This story is ridiculously British. There is nothing more British than a separation of magicians between the snubbed practical magician and the highly regarded theoretical magician. It is an admirable pursuit to study magic, but not practice it--until Mr. Norrell arrives. He legally prohibits the theoretical magicians from pursuing their careers, and thus becomes the only real magician in England--until that upstart Jonathan Strange tries his hand at it. What follows is a lengthy, complex partnership between the two men that explores all aspects of magic and friendship--from the stubborn dullness of Norrell to the modern curiosity of Strange. The book harkens back to the traditional idea of a novel, full of meandering plot and a multitude of secondary characters that ultimately provide a sparkling perspective of both men and their country. Any fan of fantasy tomes will appreciate the subtlety of this novel.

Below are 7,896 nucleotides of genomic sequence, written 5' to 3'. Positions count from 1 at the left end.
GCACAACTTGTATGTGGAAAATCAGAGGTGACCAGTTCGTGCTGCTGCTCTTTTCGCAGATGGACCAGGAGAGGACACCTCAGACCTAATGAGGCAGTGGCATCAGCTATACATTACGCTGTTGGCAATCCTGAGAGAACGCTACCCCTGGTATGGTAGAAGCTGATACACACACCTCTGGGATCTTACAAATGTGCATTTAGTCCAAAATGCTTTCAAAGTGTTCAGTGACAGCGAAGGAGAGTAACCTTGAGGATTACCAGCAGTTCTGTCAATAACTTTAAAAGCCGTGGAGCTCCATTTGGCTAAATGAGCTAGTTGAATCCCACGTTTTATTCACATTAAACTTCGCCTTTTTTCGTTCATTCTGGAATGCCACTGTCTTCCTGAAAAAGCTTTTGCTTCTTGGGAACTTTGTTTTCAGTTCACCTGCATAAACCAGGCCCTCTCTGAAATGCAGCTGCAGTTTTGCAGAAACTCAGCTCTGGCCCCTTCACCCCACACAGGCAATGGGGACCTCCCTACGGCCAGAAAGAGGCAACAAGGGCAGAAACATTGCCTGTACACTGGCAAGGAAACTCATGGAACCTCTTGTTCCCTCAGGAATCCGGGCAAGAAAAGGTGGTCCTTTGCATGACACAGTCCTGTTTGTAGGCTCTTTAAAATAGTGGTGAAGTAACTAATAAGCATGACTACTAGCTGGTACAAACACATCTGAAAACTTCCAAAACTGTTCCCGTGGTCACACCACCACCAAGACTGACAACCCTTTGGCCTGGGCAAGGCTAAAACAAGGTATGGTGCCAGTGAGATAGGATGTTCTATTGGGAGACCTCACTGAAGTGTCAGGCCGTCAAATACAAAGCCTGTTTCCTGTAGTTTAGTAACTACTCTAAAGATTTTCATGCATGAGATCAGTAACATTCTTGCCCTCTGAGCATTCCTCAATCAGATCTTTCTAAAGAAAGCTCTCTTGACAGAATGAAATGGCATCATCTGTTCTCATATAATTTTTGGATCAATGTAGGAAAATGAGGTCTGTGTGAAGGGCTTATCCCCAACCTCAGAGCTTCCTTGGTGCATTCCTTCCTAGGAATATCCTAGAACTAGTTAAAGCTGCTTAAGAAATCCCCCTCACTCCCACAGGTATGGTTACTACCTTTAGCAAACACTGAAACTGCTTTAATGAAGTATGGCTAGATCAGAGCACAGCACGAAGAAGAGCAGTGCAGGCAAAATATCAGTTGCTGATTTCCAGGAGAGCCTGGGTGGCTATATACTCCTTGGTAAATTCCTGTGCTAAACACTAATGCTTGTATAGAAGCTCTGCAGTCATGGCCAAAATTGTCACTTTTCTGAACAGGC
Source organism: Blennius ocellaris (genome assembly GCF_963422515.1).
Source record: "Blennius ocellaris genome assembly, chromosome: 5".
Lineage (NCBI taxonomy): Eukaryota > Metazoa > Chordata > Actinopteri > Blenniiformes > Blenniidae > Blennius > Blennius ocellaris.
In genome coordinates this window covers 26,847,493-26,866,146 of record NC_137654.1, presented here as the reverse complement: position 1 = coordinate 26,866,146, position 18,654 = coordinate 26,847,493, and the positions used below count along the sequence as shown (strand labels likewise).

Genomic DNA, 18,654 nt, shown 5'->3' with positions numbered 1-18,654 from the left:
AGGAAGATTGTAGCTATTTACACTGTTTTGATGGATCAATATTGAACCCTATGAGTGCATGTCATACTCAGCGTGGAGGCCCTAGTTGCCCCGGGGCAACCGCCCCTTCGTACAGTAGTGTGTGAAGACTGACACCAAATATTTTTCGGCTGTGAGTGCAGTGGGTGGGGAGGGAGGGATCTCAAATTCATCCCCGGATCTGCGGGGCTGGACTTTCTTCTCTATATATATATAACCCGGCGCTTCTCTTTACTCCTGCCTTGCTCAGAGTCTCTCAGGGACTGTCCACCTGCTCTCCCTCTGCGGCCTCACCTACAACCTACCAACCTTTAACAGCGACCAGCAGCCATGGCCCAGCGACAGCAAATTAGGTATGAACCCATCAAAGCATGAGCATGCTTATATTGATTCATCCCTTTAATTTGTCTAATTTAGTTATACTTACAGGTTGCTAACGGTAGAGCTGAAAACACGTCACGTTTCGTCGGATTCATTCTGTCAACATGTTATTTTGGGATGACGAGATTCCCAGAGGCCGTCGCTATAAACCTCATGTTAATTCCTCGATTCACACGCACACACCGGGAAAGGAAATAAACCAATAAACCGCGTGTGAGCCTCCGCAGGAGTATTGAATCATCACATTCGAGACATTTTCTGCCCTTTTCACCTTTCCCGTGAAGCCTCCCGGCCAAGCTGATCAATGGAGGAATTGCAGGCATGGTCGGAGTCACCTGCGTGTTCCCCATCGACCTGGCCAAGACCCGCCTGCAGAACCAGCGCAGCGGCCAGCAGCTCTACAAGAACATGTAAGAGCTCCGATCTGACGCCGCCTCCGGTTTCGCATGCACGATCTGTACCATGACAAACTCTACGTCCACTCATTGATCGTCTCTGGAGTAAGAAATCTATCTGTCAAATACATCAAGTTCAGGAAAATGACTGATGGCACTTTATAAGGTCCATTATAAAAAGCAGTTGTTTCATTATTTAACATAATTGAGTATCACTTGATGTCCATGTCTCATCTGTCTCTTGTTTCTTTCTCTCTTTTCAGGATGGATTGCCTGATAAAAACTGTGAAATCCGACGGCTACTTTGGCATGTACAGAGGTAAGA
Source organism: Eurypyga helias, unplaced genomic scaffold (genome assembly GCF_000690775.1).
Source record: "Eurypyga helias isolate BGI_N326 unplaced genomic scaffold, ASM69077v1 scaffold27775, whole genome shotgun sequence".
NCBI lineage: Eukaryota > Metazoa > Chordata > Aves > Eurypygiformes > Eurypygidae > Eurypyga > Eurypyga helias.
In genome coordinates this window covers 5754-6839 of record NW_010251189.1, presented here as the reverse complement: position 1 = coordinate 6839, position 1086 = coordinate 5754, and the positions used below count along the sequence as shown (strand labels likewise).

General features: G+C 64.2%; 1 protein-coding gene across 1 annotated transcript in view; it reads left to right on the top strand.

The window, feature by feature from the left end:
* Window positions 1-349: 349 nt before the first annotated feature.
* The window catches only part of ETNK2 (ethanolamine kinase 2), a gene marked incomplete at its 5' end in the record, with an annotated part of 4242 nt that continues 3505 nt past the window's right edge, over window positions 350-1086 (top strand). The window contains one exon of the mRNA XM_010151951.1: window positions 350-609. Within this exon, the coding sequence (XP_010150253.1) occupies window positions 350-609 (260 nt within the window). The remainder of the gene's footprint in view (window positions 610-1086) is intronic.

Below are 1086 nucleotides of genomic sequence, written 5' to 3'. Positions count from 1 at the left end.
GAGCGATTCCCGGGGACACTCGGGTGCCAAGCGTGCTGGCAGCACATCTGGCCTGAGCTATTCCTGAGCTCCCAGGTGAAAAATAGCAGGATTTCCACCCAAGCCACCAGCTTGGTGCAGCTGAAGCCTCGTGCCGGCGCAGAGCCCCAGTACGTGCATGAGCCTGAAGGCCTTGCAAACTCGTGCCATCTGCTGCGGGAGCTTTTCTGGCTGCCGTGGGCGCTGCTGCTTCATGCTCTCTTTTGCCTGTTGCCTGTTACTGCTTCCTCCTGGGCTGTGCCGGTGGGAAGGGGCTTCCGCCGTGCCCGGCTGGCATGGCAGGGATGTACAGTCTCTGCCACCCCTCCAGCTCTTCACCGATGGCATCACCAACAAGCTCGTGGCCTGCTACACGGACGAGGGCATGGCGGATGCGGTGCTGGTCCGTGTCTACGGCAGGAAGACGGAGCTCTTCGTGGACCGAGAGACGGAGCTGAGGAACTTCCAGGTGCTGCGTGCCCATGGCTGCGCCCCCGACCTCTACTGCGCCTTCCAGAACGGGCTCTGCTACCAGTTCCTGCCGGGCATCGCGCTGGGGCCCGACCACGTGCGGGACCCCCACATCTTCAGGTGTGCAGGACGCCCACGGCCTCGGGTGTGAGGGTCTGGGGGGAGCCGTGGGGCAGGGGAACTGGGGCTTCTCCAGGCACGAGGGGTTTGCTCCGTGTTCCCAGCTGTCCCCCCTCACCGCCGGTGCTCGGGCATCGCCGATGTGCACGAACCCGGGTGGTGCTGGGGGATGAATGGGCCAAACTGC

In nineteenth-century England, all is going well for rich, reclusive Mr Norell, who has regained some of the power of England's magicians from the past, until a rival magician, Jonathan Strange, appears and becomes Mr Norrell's pupil.